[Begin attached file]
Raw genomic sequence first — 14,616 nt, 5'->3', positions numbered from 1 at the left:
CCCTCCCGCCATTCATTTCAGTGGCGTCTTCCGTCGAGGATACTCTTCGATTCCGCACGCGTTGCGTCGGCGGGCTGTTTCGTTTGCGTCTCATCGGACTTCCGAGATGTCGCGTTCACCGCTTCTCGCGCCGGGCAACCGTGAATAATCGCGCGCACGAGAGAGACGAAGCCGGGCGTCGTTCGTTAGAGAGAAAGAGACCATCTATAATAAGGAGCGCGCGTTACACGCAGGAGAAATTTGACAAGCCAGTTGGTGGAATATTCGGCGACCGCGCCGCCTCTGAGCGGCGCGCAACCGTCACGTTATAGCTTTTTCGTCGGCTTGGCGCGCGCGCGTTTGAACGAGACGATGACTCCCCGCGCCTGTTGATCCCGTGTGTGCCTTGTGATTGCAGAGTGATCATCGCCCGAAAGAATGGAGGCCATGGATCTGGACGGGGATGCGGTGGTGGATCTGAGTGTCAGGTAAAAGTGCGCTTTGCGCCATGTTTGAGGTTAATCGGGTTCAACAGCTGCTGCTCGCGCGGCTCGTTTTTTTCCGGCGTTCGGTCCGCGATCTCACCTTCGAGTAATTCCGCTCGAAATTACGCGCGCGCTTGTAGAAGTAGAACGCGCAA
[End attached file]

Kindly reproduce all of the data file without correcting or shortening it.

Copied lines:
Raw genomic sequence first — 14,616 nt, 5'->3', positions numbered from 1 at the left:
CCCTCCCGCCATTCATTTCAGTGGCGTCTTCCGTCGAGGATACTCTTCGATTCCGCACGCGTTGCGTCGGCGGGCTGTTTCGTTTGCGTCTCATCGGACTTCCGAGATGTCGCGTTCACCGCTTCTCGCGCCGGGCAACCGTGAATAATCGCGCGCACGAGAGAGACGAAGCCGGGCGTCGTTCGTTAGAGAGAAAGAGACCATCTATAATAAGGAGCGCGCGTTACACGCAGGAGAAATTTGACAAGCCAGTTGGTGGAATATTCGGCGACCGCGCCGCCTCTGAGCGGCGCGCAACCGTCACGTTATAGCTTTTTCGTCGGCTTGGCGCGCGCGCGTTTGAACGAGACGATGACTCCCCGCGCCTGTTGATCCCGTGTGTGCCTTGTGATTGCAGAGTGATCATCGCCCGAAAGAATGGAGGCCATGGATCTGGACGGGGATGCGGTGGTGGATCTGAGTGTCAGGTAAAAGTGCGCTTTGCGCCATGTTTGAGGTTAATCGGGTTCAACAGCTGCTGCTCGCGCGGCTCGTTTTTTTCCGGCGTTCGGTCCGCGATCTCACCTTCGAGTAATTCCGCTCGAAATTACGCGCGCGCTTGTAGAAGTAGAACGCGCAA